Though I’ve been a journalist for nearly half my life, this is my first year joining AAJA and my first convention. I wished I’d found my way to you sooner.
The incredible support, friendship, mentoring and fellowship I discovered here at my first AAJA convention felt like a homecoming of sorts. I’m new to AAJA but old timers and newbies alike made me feel welcomed, and being among you felt more like a rediscovery of a favorite memory than an initiation.
And I learned from all of you: storytellers of all different levels, ethnic backgrounds, media, and geographic locations.
Whether it was ap-by-ap tactics on speedwriting for multiple platforms or the soft skills of how some finesse awkward sitches of stereotyping into narrative gold, by talking and connecting with a body of peeps who embraced our differences through a common goal, I felt inspired and often humbled.
It reinforced my love of the craft, galvanized my sense of why I love to tell stories, but what’s more, it’s was a fruitful reminder of the smart, fun-loving and committed friends from all walks of life and gene pools that I have in my fellow journalists. I feel honored for the inclusion of this event.
The recession has hit most of us hard and I’m no exception. As a writer, I’d always considered myself as a lone wolf. Being a first generation Korean-Canadian immigrant to the US during the worst downturn in 80 years of US history only reinforced this sense.
But here, I understood the joy of connecting and contributing to a chorus of hardworking storytellers not just in the blues but in the refrain of hopes and things to come. This year, AAJA has been a lifeline in keeping me from becoming jaded or discouraged - or going into another field altogether. But that would be too easy of a story.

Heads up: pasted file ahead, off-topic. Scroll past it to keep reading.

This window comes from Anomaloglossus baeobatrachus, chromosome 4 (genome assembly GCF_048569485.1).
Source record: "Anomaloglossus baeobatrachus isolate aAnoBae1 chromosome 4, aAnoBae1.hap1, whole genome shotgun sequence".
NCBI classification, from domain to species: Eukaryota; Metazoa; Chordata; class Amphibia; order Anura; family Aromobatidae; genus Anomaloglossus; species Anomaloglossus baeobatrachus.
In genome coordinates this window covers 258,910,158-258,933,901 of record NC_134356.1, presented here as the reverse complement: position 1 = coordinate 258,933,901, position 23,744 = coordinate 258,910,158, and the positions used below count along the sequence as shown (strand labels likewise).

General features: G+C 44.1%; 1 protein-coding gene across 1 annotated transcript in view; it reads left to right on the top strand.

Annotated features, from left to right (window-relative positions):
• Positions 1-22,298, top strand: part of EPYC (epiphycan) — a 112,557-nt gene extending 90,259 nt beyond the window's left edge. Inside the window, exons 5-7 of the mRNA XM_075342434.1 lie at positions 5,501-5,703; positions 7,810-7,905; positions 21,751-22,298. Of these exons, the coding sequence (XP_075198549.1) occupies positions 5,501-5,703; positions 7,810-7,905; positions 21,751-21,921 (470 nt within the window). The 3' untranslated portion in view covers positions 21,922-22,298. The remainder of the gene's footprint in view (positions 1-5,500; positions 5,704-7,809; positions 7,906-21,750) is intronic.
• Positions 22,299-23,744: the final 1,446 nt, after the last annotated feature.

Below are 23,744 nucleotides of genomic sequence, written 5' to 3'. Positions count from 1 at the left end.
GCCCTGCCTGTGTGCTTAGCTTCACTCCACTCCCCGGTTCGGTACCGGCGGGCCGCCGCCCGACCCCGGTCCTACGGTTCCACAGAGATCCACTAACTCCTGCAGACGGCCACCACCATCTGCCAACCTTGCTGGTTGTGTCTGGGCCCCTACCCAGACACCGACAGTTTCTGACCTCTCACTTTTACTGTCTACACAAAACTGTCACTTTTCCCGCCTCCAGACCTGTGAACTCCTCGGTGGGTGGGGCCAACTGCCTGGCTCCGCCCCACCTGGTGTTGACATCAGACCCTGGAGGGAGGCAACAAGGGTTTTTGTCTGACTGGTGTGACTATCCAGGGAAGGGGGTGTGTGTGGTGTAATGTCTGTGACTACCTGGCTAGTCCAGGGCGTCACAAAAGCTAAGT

And great stories defy expectation, give us a sliver of redemption and always offer an ending of a memorable connection or disconnection. I chose to connect.
So thank you, AAJA, for allowing a verdant space in which to embrace and connect with all the differences and freakiness my Asian American background brings and leaving post-it notes for me on how to channel them into narrative gold.
So, thank you to the Ford Foundation for giving me the breathing space to fully dive into this week because without your support, I’d be squirreled away in my room at nights, barfing out copy and pitching stories, to be able to be here. Instead, I was listening. Questioning. Learning. And singing along to karoke.
Most of all, thank you, AAJA, the Ford Foundation, sponsors, my fellow delegates, and my chapter in beautiful Chicago for investing in the time and support in me — and really, all of us — as storytellers to be able to contribute to a richer, chunkier and funkier sense of the human experience through our chosen practice of writing.
I miss you all already.
— Susan Oh